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May Gardening To-Do List

May kicks garden season into high gear — nothing is really off-limits this month. Get out and dig into gardening before the summer heat arrives.

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Photo: Bailey Nursery

Savor Lilacs

A spring shrub favorite, lilacs make their appearance this month in several regions. Many communities host lilac festivals to celebrate a local collection of these blooming beauties. If you want to add a lilac to your yard, look for varieties in a size to suit your planting spot. If your yard is already home to a lilac, tackle any necessary pruning right after flowers fade. Plants start forming next year’s flower buds in early summer, so late pruning means you’re reducing next year’s show.

how to plant and care for lilacs

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Photo: Image courtesy of Mary Beth Shaddix

Plant Warm-Season Veggies

By month’s end, warm-season vegetables should be in the ground in all but the northern-most regions. This includes pepper, tomato, eggplant, squash, corn and cucumbers. Okra, black-eyed peas and melons are also on this list. Plant beans, too, growing several varieties so you have beans for fresh eating and drying. Direct sow seeds into the garden, or tuck in transplants. Once soil is warm, seeds quickly catch up with transplants.

a–z advice for companion planting in your vegetable garden

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Photo: Ball Horticultural Company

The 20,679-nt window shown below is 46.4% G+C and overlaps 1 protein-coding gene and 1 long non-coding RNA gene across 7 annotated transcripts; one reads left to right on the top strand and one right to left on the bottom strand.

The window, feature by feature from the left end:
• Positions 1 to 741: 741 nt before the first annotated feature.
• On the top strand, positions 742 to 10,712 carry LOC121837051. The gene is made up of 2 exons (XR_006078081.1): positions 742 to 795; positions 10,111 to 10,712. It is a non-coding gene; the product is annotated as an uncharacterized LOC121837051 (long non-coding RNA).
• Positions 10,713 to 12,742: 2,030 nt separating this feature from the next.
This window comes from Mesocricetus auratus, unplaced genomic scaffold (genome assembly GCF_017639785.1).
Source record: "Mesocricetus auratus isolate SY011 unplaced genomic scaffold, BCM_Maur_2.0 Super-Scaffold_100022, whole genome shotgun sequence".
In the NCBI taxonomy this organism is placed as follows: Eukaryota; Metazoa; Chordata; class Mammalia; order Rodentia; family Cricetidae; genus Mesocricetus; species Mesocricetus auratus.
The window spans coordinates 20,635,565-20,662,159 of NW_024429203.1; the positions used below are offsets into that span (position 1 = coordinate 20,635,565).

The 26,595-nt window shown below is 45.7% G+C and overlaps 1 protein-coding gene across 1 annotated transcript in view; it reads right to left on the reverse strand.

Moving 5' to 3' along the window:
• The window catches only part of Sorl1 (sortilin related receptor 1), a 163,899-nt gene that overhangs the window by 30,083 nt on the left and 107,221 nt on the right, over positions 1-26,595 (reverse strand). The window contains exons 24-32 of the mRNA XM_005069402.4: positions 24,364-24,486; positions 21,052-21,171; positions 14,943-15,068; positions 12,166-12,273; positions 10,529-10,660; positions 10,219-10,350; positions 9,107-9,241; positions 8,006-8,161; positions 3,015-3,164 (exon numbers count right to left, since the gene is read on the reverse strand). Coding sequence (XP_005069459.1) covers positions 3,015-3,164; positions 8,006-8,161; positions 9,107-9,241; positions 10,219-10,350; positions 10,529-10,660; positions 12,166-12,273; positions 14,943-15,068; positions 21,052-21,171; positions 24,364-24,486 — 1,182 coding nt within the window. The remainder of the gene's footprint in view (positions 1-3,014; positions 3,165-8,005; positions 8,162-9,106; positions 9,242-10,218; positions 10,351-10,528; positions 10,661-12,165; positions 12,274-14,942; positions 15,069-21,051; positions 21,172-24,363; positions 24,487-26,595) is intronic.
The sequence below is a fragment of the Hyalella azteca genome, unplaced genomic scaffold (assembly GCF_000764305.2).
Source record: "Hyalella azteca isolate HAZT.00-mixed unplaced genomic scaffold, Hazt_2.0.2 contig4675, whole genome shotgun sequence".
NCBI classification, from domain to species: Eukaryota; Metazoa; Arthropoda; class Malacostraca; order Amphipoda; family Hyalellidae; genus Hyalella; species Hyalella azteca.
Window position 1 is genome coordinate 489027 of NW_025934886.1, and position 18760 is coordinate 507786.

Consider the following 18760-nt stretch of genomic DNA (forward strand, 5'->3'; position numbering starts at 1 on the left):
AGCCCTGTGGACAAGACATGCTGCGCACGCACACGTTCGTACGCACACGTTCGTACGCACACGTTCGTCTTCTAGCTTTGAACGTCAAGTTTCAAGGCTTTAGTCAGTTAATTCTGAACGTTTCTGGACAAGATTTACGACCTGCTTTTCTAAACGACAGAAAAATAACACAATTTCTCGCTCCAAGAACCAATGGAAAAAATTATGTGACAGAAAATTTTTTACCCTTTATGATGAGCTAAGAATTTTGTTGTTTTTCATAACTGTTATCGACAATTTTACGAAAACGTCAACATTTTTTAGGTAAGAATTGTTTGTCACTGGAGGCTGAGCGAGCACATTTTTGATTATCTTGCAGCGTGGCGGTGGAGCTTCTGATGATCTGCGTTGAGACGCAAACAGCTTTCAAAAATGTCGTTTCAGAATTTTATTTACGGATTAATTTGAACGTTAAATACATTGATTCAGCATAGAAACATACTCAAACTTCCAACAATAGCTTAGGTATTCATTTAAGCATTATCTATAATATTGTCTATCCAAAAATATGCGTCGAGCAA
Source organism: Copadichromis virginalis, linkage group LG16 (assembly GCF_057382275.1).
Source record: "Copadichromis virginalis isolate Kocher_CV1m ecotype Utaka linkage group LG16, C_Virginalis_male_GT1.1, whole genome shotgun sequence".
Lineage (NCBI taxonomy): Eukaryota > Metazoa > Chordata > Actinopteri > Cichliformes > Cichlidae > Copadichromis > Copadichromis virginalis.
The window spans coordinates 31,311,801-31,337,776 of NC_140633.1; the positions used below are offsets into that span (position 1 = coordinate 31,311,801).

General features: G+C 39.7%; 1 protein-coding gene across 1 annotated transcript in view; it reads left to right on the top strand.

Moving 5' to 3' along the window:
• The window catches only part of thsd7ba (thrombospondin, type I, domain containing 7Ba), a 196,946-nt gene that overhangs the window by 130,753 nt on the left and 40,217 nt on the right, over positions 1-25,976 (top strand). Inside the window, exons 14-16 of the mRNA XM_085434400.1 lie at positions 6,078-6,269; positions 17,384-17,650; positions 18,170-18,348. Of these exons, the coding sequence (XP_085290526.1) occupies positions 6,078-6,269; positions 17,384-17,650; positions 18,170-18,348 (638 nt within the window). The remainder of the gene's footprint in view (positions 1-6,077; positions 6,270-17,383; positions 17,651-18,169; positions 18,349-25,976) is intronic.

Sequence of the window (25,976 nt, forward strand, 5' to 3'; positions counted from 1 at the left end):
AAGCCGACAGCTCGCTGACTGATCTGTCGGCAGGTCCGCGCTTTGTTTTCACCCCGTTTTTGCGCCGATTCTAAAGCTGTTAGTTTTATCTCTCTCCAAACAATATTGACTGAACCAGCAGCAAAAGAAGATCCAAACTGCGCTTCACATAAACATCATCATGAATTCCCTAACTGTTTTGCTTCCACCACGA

Look for Healthy Roots

Healthy plant roots are white and fill the soil volume in the pot of a well-established plant. When plant shopping, you can often slip a plant out of its pot by gently squeezing the pot sides to see if the root system is healthy. You don’t need to do it on every plant, but if a plant seems small for the pot or has unhealthy-looking leaves, you might want to check the roots.

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Fertilize Roses

Roses have big appetites and need feeding to fuel a stunning flower display. In northerly areas where new growth is just unfurling, top-dress beds with a slow-release fertilizer, scratching it gently into soil, or add a 2- to 3-inch-thick layer of compost. Follow label instructions for whatever plant food you’re using.

In warm-region gardens, plan to feed roses again by month’s end if you’re using a slow-release fertilizer. With liquid rose fertilizer, you’ll need to apply every two weeks until August. Some rose fertilizers include a pesticide to help defeat common rose pests like Japanese beetles. Read the label carefully, because these products often harm beneficial insects and pollinators.

13 unique roses to grow

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